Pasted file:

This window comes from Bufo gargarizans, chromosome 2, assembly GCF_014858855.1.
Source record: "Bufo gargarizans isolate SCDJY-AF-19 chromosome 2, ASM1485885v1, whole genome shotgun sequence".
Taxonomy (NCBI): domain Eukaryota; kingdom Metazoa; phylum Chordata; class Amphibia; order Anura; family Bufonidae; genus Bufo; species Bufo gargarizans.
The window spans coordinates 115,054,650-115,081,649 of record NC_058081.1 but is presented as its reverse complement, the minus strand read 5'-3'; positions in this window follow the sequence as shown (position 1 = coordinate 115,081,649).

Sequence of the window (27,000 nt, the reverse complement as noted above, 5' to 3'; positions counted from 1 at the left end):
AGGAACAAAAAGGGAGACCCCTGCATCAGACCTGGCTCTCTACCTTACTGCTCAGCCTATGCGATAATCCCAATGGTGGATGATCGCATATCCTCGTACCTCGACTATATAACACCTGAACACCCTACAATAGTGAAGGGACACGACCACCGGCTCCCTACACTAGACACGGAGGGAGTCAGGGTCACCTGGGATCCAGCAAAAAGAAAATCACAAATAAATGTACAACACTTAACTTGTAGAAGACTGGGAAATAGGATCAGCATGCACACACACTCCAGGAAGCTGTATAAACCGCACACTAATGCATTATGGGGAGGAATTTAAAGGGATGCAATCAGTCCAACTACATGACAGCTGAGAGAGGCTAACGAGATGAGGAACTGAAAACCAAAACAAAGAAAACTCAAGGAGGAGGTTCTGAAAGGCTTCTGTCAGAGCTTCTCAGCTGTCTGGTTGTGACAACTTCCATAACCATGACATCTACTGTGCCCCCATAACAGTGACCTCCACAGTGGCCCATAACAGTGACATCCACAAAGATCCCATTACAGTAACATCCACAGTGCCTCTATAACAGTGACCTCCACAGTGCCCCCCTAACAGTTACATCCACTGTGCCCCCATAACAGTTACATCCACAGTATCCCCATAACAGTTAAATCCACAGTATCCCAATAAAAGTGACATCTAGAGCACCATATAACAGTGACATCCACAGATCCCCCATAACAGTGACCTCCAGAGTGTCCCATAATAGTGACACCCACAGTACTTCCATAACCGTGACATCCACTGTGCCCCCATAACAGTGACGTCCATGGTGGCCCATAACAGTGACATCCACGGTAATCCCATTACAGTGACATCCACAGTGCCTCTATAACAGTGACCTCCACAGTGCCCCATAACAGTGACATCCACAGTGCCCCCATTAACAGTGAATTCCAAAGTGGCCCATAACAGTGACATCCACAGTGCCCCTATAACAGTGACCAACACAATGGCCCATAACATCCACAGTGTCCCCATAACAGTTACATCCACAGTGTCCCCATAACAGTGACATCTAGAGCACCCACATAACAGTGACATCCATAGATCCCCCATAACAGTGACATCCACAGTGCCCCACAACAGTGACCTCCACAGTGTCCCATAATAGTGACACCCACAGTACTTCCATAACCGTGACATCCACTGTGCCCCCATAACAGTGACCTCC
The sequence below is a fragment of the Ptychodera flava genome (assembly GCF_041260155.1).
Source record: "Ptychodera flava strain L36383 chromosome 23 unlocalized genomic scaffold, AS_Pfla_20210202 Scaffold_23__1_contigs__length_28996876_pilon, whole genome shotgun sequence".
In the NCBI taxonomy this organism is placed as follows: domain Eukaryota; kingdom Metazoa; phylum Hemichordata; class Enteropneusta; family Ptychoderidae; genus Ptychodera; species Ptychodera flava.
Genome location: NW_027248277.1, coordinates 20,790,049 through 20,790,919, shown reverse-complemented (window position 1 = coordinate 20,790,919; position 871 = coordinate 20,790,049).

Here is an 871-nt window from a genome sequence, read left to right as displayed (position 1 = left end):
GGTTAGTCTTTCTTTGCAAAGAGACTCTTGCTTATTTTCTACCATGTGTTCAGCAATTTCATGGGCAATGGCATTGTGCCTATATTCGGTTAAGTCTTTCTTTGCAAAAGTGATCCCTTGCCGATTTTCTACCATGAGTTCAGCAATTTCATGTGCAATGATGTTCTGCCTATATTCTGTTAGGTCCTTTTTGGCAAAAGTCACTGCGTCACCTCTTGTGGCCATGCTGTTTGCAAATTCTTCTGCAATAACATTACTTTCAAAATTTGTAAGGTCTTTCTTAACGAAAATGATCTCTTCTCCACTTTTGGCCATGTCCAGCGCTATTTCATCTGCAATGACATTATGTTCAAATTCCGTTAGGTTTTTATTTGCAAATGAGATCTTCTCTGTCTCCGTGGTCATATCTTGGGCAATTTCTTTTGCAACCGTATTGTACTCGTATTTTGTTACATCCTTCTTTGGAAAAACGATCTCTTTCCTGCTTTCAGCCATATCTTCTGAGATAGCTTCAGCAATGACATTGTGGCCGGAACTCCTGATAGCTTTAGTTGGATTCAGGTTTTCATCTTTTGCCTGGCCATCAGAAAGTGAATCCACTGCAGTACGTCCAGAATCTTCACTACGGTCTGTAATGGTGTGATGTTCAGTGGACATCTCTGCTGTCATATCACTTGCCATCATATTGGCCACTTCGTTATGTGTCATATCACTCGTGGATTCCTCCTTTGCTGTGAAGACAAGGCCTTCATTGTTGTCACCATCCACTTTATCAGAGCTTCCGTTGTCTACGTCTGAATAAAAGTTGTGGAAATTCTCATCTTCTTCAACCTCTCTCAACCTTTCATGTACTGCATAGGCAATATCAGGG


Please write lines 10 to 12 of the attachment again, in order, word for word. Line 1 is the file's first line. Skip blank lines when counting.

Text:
Genome location: NW_027248277.1, coordinates 20,790,049 through 20,790,919, shown reverse-complemented (window position 1 = coordinate 20,790,919; position 871 = coordinate 20,790,049).

Here is an 871-nt window from a genome sequence, read left to right as displayed (position 1 = left end):
GGTTAGTCTTTCTTTGCAAAGAGACTCTTGCTTATTTTCTACCATGTGTTCAGCAATTTCATGGGCAATGGCATTGTGCCTATATTCGGTTAAGTCTTTCTTTGCAAAAGTGATCCCTTGCCGATTTTCTACCATGAGTTCAGCAATTTCATGTGCAATGATGTTCTGCCTATATTCTGTTAGGTCCTTTTTGGCAAAAGTCACTGCGTCACCTCTTGTGGCCATGCTGTTTGCAAATTCTTCTGCAATAACATTACTTTCAAAATTTGTAAGGTCTTTCTTAACGAAAATGATCTCTTCTCCACTTTTGGCCATGTCCAGCGCTATTTCATCTGCAATGACATTATGTTCAAATTCCGTTAGGTTTTTATTTGCAAATGAGATCTTCTCTGTCTCCGTGGTCATATCTTGGGCAATTTCTTTTGCAACCGTATTGTACTCGTATTTTGTTACATCCTTCTTTGGAAAAACGATCTCTTTCCTGCTTTCAGCCATATCTTCTGAGATAGCTTCAGCAATGACATTGTGGCCGGAACTCCTGATAGCTTTAGTTGGATTCAGGTTTTCATCTTTTGCCTGGCCATCAGAAAGTGAATCCACTGCAGTACGTCCAGAATCTTCACTACGGTCTGTAATGGTGTGATGTTCAGTGGACATCTCTGCTGTCATATCACTTGCCATCATATTGGCCACTTCGTTATGTGTCATATCACTCGTGGATTCCTCCTTTGCTGTGAAGACAAGGCCTTCATTGTTGTCACCATCCACTTTATCAGAGCTTCCGTTGTCTACGTCTGAATAAAAGTTGTGGAAATTCTCATCTTCTTCAACCTCTCTCAACCTTTCATGTACTGCATAGGCAATATCAGGG